To avoid being charged with being consistent (unlikely, I know), despite being underwhelmed by phylogenetic names in the context of TreeBASE (see conversation with David Marjanović in the previous post), I think they could be very useful in annotating phylogenetic trees. One of the things that impresses me most about Google Earth is the community that has developed around this tool (take a look at the latest issue of Sightseer). Lots of people are contributing content to Google Earth, and I think this is driven in part by the ease of creating the KML files that Google Earth uses, and the ease of referring to a geographic location (i.e., latitude and longitude).
Imagine having a similar tool for phylogenetics, where people could add annotations (such as "wings developed here", "oldest fossil found at this site", "pollination mode changed here", "change in base composition took place here", etc.). A bit like MacClade on steroids, or a community driven version of the TaxonTree tool developed by the University of Maryland's Human-Computer Interaction Lab (see their page on Biodiversity Informatics Visualization).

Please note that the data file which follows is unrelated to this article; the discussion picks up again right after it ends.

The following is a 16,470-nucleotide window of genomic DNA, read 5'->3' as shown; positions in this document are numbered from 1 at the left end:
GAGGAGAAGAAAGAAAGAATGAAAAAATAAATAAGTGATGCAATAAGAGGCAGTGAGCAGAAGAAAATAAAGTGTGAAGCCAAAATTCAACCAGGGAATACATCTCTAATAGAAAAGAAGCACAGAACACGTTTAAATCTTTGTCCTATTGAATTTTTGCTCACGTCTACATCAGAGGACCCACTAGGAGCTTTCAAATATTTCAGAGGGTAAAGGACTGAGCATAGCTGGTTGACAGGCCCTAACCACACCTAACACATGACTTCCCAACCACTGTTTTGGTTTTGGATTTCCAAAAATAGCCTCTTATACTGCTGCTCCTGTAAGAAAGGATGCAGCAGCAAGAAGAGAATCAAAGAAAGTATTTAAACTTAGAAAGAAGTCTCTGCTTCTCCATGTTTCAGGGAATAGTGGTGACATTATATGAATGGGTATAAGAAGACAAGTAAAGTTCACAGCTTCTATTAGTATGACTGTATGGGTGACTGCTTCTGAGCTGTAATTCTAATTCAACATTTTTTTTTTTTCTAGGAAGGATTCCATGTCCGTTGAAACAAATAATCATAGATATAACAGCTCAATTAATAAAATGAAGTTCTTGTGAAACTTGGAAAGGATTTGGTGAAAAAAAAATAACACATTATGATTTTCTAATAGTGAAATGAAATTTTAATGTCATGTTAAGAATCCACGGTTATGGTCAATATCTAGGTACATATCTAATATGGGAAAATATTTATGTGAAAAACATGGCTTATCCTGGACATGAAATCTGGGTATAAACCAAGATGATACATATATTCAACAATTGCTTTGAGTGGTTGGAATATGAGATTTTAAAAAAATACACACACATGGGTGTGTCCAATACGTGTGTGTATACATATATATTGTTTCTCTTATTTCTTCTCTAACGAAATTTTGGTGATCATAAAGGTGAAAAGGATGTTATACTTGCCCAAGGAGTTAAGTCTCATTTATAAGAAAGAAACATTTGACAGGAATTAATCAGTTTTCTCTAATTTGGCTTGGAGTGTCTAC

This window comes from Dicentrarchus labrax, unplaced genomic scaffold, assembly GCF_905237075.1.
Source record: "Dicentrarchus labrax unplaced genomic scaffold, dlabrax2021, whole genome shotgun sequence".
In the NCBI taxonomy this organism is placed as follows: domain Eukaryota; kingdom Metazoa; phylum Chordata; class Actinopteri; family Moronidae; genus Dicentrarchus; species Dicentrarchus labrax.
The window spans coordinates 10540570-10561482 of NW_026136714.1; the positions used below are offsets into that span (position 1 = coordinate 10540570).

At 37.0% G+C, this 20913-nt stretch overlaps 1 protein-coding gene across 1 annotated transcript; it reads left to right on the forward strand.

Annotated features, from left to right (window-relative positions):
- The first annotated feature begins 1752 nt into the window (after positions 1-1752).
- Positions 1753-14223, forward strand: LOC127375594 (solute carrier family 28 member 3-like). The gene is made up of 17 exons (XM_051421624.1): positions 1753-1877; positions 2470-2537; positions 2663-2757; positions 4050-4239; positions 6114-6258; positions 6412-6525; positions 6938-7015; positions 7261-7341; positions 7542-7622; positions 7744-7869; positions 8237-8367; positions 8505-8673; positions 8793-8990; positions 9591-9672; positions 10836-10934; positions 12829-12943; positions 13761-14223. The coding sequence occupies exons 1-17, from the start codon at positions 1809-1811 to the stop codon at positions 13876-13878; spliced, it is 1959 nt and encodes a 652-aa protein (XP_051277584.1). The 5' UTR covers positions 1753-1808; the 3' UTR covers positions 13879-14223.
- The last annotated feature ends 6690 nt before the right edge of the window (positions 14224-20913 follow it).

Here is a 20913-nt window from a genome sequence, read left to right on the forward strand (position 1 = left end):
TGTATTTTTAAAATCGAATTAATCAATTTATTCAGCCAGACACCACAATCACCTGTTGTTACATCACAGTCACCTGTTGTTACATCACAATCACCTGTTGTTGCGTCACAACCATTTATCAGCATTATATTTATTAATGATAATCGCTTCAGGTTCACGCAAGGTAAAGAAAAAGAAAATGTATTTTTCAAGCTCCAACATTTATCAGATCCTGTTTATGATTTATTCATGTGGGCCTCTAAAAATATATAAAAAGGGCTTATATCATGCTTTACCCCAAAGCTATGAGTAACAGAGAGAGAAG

Leaving aside the issue of file format, we'd need a way of unambiguously locating a point on a tree. An obvious solution is to use least common ancestors (same concept as most recent common ancestors), as used in phylogenetic nomenclature (although not in apomorphy-based definitions, which strike me as a disaster waiting to happen).
It's in this sort of context that I think phylogenetic names show great promise. For some nice examples of using LCA's to identify nodes, take a look at the mor server (seemingly down at present, but described in a paper by David Hibbett and colleagues doi:10.1080/10635150590947104), and Michael Sanderson's program r8s. The mor package uses phylogenetic definitions of names to locate the corresponding groups in a large phylogenetic tree, and r8s has the MRCA command to attach age constraints to nodes in a tree.